Forest people have accumulated a great wealth of knowledge about the forest over thousands of years and have passed this knowledge on to each generation they have learned how to live in the forest without damaging it. They know how to use thousands of edible, medicinal, and poisonous plants and how to grow crops in the forest's poor soil.


Much of the Earth's biodiversity is concentrated in the tropics. Some scientists estimate that 50 percent of all species on the planet are found in tropical rainforests that comprise only 6 to 7 percent of the Earth's land surface. Given the rapid rate at which tropical rainforests are being cut, it is estimated that up to 20 percent of the Earth's biodiversity may become extinct in our lifetime! 


Loss of this biodiversity means we would not only lose rich and beautiful environments but we might also lose plants and other organisms that could improve or enrich our lives. Tropical biodiversity has also provided us with many medicines used to treat diseases as malaria. How many more valuable products lie waiting in the tropical forests to be discovered no one really knows, but we do know that there are valuable species that would benefit mankind.


The emergent layer, these massive trees push above the dense canopy layer and have huge mushroom-shaped crowns. The canopy layer forms the broad, irregular crowns of these trees and they form a tight, continuous canopy 60 to 90 feet above the ground. The branches are often densely covered with other plants and tied together with vines. 


The Understory receives only 2-15% of the sunlight that falls on the canopy, it is a dark place. It is relatively open and contains young trees and leafy herbaceous plants that tolerate low light. The forest floor receives less than 2% of the sunlight and so, little grows here except plants adapted to very low light. On the floor is a thin layer of fallen leaves, seeds, fruits, and branches that very quickly decomposes. Most tropical rainforest soils relatively poor in nutrients. Millions of years of weathering and torrential rains have washed most of the nutrients out of the soil.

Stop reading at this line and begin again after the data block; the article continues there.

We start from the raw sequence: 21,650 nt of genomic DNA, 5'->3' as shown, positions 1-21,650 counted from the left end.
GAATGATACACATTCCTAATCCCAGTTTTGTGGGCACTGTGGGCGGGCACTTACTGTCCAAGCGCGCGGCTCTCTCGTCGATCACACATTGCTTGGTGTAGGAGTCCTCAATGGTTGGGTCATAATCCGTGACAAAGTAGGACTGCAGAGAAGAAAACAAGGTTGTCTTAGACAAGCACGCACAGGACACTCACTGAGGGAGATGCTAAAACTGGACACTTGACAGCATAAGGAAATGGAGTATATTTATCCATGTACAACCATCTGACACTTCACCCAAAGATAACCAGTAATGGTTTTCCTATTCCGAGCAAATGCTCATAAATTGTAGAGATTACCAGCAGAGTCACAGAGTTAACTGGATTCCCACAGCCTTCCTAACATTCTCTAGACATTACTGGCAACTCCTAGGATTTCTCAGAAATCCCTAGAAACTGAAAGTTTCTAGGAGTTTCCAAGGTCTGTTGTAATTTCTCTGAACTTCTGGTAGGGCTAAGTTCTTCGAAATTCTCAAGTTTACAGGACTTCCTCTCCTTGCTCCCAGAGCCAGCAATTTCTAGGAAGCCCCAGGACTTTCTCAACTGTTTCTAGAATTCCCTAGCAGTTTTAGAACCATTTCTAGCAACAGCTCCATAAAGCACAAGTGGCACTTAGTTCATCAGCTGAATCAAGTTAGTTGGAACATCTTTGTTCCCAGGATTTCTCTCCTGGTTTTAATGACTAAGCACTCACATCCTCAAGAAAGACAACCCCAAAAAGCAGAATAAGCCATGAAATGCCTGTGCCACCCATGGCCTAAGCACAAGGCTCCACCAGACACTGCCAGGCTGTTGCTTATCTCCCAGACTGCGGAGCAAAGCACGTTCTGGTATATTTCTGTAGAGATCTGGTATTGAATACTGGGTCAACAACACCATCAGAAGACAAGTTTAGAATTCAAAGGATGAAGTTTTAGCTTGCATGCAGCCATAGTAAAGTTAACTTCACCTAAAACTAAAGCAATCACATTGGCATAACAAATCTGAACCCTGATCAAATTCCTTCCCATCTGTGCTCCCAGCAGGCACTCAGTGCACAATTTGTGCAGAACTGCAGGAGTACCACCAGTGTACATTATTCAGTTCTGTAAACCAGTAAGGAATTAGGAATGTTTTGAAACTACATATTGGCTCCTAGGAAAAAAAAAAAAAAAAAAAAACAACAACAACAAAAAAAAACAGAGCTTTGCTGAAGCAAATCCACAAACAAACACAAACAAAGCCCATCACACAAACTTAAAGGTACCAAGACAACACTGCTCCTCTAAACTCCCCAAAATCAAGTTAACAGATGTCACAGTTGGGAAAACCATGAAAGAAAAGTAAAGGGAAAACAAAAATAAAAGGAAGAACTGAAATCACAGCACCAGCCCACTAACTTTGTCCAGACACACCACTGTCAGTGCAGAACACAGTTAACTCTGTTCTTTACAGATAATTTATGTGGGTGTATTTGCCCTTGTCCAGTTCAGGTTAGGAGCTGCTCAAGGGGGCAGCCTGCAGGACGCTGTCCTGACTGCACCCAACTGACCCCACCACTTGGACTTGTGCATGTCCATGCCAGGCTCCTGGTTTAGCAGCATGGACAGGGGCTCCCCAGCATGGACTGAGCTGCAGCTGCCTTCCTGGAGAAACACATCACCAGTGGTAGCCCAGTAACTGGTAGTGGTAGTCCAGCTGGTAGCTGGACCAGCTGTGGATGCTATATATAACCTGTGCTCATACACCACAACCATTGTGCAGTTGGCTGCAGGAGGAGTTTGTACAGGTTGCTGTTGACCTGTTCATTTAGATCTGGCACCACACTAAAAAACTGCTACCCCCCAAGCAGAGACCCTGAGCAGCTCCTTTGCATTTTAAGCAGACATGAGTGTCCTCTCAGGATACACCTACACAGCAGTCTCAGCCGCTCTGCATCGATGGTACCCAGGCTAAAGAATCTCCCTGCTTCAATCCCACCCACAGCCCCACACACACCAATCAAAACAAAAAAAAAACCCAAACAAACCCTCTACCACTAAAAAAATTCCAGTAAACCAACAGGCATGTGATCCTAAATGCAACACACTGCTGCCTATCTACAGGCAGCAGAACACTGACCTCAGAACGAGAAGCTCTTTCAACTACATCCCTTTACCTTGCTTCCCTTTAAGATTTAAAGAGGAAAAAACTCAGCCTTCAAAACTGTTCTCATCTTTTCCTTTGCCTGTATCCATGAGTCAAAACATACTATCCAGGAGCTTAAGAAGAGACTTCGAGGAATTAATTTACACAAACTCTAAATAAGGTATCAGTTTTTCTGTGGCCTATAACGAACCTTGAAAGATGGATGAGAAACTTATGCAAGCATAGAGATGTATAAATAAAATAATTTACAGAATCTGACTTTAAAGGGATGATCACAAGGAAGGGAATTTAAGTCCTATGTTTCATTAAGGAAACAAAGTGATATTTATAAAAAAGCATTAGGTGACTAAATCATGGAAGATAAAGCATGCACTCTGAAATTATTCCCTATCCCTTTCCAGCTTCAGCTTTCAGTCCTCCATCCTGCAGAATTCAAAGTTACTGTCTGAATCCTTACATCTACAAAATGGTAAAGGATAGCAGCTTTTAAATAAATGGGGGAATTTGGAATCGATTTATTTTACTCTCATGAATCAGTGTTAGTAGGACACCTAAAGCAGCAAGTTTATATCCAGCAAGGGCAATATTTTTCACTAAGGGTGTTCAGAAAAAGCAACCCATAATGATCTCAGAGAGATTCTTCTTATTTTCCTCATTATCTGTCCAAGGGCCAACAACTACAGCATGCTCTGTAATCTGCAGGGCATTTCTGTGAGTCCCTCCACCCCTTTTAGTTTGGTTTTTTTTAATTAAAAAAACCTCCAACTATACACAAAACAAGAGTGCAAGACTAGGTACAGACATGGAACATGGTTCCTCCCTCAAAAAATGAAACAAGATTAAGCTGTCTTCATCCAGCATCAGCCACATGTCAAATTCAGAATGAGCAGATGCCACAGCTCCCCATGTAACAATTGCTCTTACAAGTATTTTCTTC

The rainforest is a special, vast area which supply’s the earth with the rain it needs, creates climates for regions, and produces many useful plants which humans use, and is home to thousands of different species of flora, fauna and aquatic life. The value of the rainforests goes way beyond the mining and logging operations. The rainforest is all life itself and should be protected from those who want to destroy it for profit. If the rainforest is not protected from logging and mining it will be completely destroyed in the next 100 years. Then watch climate change go crazy, watch entire species go extinct, possibly such devastating effects that mankind will go the way of the DODO Bird.








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Close up of new species: lesula (Cercopithecus lomamiensis). This is a captive adult male. Photo courtesy of Hart et al.Close up of new species: lesula (Cercopithecus lomamiensis). This is a captive adult male. Photo courtesy of Hart et al.